Express sadness, any other way but getting angry could get a man ostracized by other men. Express anger you might go to jail. Talk about being kind and gentle to all but a few people could drive freinds away. A man can't talk honestly...he must feign success, ease, strength and indifference.

There are women's support groups for every imaginable difficulty, but I haven't seen a men's support group that is intended to deal with anything but drug and alcohol abuse.

That's the way I see our society. Men don't express their emotions, and they don't lend support to each other in person unless he is a teamate. Or it could be a biological thing, behaviour specific to the male gender of our species. And here I go, blaming society!

Good topic. Help me understand this.

Baffled Lounger
Re: Need to Gripe by geordiegirl on 26 November 2007 7:09pm
Glad to hear you're feeling better, Pandab. I sympathise about a good night's sleep, as a regular insomniac, everything IS worse after a sleepless night. And glad to hear you have reached a compromise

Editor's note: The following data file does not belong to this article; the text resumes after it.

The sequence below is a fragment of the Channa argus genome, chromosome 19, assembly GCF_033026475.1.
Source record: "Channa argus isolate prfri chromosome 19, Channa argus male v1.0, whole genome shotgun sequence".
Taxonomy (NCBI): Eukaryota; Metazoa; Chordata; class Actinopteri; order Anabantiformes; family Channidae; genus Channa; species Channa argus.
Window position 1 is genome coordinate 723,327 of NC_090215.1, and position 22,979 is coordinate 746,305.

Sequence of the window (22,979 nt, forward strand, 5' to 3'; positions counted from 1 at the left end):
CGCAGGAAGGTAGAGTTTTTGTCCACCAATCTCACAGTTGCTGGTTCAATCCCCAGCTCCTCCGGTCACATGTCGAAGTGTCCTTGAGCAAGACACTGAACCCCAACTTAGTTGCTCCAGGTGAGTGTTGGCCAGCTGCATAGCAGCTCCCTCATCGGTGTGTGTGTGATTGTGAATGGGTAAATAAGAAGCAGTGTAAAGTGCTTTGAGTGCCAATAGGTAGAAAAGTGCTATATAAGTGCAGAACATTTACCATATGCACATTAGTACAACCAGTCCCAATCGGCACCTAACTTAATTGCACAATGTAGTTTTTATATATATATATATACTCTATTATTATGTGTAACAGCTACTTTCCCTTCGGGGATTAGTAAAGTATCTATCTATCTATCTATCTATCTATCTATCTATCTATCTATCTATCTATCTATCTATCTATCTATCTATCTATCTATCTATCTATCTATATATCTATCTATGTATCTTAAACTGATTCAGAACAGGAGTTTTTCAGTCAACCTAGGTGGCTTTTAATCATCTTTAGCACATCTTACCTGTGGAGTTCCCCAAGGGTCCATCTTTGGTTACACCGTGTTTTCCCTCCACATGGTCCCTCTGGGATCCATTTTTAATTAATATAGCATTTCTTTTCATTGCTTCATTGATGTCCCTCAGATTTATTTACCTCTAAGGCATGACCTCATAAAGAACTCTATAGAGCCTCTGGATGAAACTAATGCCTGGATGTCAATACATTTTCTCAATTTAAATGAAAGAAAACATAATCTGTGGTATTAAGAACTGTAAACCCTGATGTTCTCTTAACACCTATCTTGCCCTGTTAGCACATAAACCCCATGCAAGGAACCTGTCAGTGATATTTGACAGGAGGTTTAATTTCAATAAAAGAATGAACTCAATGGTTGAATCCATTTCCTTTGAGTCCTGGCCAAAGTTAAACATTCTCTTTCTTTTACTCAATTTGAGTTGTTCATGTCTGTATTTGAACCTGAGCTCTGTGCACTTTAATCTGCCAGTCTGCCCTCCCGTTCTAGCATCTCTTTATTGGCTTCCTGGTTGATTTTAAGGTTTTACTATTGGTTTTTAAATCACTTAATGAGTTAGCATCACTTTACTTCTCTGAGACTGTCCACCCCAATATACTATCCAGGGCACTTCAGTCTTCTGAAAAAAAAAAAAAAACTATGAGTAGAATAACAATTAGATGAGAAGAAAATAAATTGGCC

Re: Need to Gripe by canaveralgumby on 26 November 2007 7:52pm
panda, have you and Bro considered renting the house until the market gets better? Is that an option? You could bring in some income and bide your time. Ultimately you DO wish to get the most you can for the house. Your Dad would want it that way!

Technically you guys are not "losing" anything if you have sell it now, even if the price would be lower than you like, because you and Bro didn't purchase it or put anything into it. It's 100% profit (maybe after settling taxes?) for the 2 of you. Try to get him to remember that, maybe that will settle him down a bit.

Maybe the message to him is "Don't be Greedy." Just don't use the WORDS "Don't be Greedy" because that's instigating.
Re: Need to Gripe by perfectbitch on 26 November 2007 10:57pm